Without thinking, I called out to the sound technician Ryō, who was operating the soundboard, next to me.
“This has a good feel to it, doesn’t it?”
“Yeah, the best so far, probably,” Ryō said with an air of satisfaction.
But what judgement would the demanding Mr. Asano, who couldn’t make it today, have passed on this show?
The band jumped into “ANOTHER WORLD” with Gackt yelling out, somewhat unusually, “Let’s sing this one together!” The exchange of “Oi! Oi!” at the end went for twice as long as usual, and with that, the show wrapped up.
It was a performance that made me realize once more that a concert truly is a living thing. Gackt had scolded the members at the appropriate time, and helped bring out the synergy between them that made for tonight’s fantastic show. It was the best of all the secret concerts this tour. The best fan club event thus far was, I think, the second day in Tokyo, but I got the feeling that I could expect the performances coming up in Matsuyama, Tomiyama, and Sendai to surpass it.
The band went to the hotel immediately after the show. Thirty minutes after the end of the performance, and Gackt was still breathing rather hard. Even so, he started speaking with an air of conviction I had yet to see after a show.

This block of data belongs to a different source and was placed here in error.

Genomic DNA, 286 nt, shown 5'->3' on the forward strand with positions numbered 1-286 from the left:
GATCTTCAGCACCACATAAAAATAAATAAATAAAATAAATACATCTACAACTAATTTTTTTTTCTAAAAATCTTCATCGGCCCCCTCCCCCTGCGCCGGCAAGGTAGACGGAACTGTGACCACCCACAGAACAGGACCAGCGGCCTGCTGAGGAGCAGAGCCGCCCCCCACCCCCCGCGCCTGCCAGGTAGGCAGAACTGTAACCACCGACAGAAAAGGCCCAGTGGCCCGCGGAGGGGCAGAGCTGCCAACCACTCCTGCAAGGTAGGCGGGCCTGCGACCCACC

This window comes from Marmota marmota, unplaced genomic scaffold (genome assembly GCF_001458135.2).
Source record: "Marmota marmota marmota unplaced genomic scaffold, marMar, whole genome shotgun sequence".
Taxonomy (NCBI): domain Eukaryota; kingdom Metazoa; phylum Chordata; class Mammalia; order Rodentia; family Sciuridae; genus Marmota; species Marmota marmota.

“I think today’s show made us move one step forward. Everyone has to forget about their particular personal affairs and focus on what has to be done in the moment. In that sense……we became one……. It was rough…….but…we’ll keep on trying hard from now on.”
Gackt stuck out his right hand and gave me a firm handshake.
“From now on” didn’t refer to the remaining stops on this tour. Rather, these words referred to the Kagen no Tsuki tour, and to the as yet unrevealed Jōgen no Tsuki tour. The days of fighting would continue endlessly.
A little bit past 11 o’clock at night, the band members and staff boarded yet another ordinary-looking sightseeing bus, leaving behind Yonago, the city whose population of just under 140,000 was the smallest to ever see a Gackt show. I wondered if Ryu had been able to get over the previous performance, even just a little bit. Gackt was glued to his laptop. It would take about two and half hours to get to our accommodations in Okayama. So began another night on the road.